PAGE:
Three Ways To Make Transitioning To Intervals Easier
If you’ve been at your cardio workout for quite some time now and are looking to get set to advance your fitness levels and do a bit more with your workout routine, one thing that you absolutely must be considering is interval training.
By far, interval training stands out as one of the most effective exercises you could be doing in a workout routine and as such, it’s an important one to start integrating into your plan over time.
This said, many people dive right into interval training and before they know it, they find themselves injured and frustrated that now they can’t even do their moderate paced workouts.
Or, they are just too tired, too sore, or too overwhelmed with the process of interval training and do it once, never to go at it again.
It’s important that this doesn’t happen to you and if you get a few key strategies in place, it won’t.
Let’s look at three ways that you can make transitioning to intervals easier.
Go By Feel At First
The very first thing that you should be doing is going by feel at first. Rather than saying that you must do 60 full seconds of the interval, start with 10 or 20 and see how it feels. Only go as long as your body feels comfortable and then back down again.
If you go by feel – do the interval for as long as you can and then rest for as long as needed until you feel ready again, you’ll be dictating the process rather than a stop watch.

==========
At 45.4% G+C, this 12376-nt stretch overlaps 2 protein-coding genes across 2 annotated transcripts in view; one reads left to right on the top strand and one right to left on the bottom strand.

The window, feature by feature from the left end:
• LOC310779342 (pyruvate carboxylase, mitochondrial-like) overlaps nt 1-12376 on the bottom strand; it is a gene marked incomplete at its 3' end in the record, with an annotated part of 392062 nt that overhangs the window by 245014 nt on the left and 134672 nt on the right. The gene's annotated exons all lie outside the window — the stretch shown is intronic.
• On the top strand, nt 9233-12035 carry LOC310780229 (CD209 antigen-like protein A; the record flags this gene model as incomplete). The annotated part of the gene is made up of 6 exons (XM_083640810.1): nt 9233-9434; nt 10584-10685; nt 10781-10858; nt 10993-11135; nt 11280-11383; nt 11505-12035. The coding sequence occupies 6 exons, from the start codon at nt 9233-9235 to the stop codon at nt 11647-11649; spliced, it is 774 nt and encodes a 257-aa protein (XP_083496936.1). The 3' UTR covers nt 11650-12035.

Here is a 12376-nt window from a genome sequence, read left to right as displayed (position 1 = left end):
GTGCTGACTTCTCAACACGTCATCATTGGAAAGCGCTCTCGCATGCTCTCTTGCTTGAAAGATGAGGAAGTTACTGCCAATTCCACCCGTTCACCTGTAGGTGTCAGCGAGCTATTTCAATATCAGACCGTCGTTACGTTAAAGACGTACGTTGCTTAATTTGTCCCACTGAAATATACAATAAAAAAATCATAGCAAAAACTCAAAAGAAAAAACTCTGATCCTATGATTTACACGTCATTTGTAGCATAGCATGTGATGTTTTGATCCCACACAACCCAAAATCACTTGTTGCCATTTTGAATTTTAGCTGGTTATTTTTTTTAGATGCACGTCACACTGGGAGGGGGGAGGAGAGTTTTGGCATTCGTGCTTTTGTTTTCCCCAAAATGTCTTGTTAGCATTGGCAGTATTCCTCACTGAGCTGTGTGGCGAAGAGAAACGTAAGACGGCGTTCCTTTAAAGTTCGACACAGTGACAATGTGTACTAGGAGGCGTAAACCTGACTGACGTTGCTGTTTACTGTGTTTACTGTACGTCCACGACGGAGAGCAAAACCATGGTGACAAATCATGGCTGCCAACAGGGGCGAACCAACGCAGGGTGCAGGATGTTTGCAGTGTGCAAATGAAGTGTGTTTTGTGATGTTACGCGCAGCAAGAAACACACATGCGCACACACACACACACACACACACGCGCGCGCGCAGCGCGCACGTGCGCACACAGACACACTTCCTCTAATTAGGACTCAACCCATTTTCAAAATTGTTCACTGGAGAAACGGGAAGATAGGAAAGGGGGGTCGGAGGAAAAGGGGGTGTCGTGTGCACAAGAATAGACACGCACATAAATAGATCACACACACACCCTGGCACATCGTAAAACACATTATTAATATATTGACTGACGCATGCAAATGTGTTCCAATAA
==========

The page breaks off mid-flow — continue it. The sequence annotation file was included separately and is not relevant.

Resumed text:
This can make the entire process far less intimidating.
Add Them In Randomly
Next, consider adding the intervals in randomly. Rather than doing interval/rest/interval/rest, just add a few brief intervals into your typical cardio workout schedule.
This way, you get a feel for them while doing your moderate paced sessions.
Then when you are ready to up the ante and go harder, you can do so. Adding them in randomly gives you complete control as to how many you complete and how you’ll feel as you do them.
For beginners, this will definitely help make the process easier.
Lower The Intensity
Finally, the last thing that you should consider as you go about your interval training is lowering the overall intensity.
Don’t think that you have to go full tilt ahead right from the very start. Begin at a lower intensity level and then increase it from there.
Longer, lower paced intervals can still be very beneficial so while they aren’t sprints, they are still definitely considered interval training.
So there you have some of the smartest methods to ease into interval training. Use these and you will make the transition far easier on yourself and get hooked on this form of cardio for good.